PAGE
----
A well-drafted liability release can help protect horse owners
Spring has sprung around the country! For many horse owners, warmer weather and daylight savings means more time and opportunity for horsey endeavors. It also means that more friends and relatives might ask if they can come over for a pony ride or a trail ride. Before you saddle up Ginger and Merrylegs to hit the trail or give a pony ride, consider requiring helmets for everyone under 18, and having all adults sign a liability release.
Horse people know that falling off or getting stepped on isn’t a question of “if” so much as “when.” When you let other people handle your horse, you want to protect yourself in case that “when” is serious enough to require medical treatment. A well-drafted liability release does a few things:
· Educates. Your release should inform your friends, neighbors, or relatives that horseback riding is what the legal world calls “inherently dangerous.” Risks include being stepped on, thrown, bitten, bucked off, kicked, and more. Your release should also have a statement about helmets. While you might not require adults to wear helmets while mounted, your release should recommend the use of a helmet and state that a rider who chooses to get on a horse without a helmet assumes the increased risk of head injury that comes with mounting up helmetless. No one under 18 should be allowed to get on a horse without a helmet.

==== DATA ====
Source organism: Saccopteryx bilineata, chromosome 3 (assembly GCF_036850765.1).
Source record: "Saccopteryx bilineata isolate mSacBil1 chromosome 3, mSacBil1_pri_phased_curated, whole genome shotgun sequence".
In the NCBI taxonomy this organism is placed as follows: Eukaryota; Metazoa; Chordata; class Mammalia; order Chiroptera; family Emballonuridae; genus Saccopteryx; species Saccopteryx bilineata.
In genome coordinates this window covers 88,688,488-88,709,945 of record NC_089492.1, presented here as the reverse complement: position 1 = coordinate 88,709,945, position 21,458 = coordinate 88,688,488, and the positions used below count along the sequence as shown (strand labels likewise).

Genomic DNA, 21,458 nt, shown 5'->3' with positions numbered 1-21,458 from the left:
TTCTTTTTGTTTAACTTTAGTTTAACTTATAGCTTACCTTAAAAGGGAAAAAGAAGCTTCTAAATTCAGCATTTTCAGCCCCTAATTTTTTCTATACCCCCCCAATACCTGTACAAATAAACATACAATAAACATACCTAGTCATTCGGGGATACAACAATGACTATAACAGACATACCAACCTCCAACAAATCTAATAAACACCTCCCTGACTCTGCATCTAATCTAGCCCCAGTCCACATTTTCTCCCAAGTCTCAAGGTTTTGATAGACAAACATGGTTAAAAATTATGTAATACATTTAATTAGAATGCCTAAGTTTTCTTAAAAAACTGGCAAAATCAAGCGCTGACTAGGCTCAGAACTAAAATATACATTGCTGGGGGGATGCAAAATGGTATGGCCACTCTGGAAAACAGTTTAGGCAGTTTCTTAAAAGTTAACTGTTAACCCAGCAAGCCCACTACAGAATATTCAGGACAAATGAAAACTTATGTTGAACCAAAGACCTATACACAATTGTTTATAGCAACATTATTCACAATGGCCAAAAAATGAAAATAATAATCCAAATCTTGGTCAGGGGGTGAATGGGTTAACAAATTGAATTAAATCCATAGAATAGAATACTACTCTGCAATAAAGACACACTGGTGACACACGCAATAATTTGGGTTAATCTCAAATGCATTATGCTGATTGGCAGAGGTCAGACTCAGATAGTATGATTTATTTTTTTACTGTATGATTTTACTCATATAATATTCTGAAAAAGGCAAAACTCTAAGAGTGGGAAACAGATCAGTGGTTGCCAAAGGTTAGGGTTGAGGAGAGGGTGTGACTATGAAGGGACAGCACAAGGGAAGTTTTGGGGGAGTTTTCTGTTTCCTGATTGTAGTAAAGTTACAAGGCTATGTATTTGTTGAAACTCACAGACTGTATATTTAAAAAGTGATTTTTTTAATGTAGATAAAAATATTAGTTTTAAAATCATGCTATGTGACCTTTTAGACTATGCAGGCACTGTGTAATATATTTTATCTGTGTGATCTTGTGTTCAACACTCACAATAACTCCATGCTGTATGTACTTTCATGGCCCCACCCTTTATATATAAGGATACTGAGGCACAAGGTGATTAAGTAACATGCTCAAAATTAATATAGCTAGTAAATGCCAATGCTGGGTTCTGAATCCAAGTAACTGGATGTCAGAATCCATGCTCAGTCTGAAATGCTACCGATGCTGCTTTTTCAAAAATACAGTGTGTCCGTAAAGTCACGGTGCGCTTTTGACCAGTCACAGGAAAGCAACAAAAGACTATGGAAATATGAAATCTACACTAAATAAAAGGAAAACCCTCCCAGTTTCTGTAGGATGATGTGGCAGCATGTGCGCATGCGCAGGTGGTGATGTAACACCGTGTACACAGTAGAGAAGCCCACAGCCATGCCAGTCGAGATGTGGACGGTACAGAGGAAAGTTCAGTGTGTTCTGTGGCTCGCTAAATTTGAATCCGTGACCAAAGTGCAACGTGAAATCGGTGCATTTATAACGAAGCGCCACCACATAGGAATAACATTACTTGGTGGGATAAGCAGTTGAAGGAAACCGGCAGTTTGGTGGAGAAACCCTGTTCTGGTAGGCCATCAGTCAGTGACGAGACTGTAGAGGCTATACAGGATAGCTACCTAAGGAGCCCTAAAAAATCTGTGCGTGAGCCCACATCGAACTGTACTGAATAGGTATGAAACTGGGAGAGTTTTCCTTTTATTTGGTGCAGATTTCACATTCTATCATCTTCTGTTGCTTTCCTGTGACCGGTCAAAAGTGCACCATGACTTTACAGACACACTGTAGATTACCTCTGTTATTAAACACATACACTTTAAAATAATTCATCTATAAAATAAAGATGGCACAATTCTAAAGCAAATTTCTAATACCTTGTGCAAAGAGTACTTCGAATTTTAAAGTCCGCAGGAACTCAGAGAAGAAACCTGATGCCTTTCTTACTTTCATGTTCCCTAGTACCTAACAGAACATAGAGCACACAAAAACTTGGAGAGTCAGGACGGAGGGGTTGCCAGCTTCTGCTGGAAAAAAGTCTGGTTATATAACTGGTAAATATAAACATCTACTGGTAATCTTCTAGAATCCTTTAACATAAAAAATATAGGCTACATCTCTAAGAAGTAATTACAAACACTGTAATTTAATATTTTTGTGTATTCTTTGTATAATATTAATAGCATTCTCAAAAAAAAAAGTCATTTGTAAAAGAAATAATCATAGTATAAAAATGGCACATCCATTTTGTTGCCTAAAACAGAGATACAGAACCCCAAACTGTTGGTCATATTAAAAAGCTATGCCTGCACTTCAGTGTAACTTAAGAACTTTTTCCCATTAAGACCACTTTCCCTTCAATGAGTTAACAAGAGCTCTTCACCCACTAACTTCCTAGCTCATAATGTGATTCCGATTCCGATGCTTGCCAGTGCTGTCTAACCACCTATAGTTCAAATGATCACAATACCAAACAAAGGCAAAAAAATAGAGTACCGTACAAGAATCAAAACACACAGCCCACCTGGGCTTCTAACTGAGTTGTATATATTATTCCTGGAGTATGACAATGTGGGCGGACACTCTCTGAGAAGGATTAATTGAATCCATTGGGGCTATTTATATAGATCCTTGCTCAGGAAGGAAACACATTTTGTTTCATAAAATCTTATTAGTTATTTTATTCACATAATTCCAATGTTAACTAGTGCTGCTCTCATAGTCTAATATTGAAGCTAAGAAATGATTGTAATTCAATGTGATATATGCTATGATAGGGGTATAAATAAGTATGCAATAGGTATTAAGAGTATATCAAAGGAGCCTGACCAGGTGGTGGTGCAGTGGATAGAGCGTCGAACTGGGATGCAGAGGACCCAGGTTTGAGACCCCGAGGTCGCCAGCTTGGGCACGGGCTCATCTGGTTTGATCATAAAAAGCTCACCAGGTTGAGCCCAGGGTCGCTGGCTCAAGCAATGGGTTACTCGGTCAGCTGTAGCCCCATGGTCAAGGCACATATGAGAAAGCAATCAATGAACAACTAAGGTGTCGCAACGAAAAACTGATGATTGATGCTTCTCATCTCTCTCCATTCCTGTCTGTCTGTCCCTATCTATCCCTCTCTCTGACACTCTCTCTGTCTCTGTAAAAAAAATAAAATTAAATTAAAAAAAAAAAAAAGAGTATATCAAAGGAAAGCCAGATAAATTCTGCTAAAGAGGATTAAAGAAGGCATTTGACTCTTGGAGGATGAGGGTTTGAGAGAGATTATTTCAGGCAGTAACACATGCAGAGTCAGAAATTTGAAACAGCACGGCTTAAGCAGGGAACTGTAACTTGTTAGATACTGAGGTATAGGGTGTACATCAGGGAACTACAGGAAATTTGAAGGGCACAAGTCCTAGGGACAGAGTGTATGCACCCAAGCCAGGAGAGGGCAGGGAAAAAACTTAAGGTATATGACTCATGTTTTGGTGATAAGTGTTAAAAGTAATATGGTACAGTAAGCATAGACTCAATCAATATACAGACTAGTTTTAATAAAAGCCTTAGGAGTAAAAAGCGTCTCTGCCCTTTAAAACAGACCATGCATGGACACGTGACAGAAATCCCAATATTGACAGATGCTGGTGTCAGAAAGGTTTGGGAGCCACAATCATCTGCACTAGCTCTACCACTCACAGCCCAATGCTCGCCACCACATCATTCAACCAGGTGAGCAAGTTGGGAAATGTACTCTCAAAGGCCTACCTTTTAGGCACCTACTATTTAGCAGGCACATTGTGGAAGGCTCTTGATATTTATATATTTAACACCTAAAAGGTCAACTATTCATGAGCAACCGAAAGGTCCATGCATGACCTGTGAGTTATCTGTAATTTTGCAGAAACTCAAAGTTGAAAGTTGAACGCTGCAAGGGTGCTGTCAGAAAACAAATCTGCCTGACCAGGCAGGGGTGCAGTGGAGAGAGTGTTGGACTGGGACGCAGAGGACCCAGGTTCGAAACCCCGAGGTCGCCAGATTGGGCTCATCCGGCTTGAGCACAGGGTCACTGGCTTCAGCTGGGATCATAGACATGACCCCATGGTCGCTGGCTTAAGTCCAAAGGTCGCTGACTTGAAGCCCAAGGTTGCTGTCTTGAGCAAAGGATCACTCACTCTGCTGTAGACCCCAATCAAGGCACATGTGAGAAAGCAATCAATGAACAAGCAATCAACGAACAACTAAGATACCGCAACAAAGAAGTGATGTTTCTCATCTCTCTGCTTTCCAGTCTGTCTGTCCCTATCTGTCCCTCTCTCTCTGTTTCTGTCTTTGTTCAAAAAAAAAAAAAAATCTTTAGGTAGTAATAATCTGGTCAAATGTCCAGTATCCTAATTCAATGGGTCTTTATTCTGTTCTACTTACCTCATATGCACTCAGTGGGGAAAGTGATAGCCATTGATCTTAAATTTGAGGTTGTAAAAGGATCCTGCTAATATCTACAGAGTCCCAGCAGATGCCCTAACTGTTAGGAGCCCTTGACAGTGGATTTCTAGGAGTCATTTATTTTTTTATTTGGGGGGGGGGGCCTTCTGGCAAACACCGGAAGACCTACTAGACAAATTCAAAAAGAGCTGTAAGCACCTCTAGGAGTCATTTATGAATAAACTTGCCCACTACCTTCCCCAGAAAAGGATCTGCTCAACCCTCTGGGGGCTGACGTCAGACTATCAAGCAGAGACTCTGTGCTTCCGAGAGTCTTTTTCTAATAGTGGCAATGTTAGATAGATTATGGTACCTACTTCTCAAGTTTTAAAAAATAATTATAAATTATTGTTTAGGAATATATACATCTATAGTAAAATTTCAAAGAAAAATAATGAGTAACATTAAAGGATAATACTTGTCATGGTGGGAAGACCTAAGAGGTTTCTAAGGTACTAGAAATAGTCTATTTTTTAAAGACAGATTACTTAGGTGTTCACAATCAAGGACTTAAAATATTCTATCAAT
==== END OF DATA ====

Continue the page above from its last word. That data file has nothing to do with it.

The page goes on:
· Gets informed consent. Signing the release is like giving informed consent for medical procedures. The person signing understands that what they are doing is risky, and they choose to do it despite the risk.
· Releases you from liability. Your release should have a paragraph specifically releasing you and your family from any claims by the person signing the release. This paragraph should also waive their right to bring any claims in the future that might be linked to any horse-related activities they take part in on your property.
You might be concerned about someone balking at signing a liability release. Consider presenting the release as a document protecting you from insurance companies, rather than individuals. For example, you can tell your friend or relative, “I’m not worried about you suing me. I’m worried about your insurance company suing me.”
Who should sign the release?
Anyone who is going to be riding or even working with or around horses should sign a liability release. This includes parents whose children are riding – both for themselves and on their child’s behalf. If you have someone taking care of your horses while you are out of town, you might also want them to sign a release in case something happens while you are gone.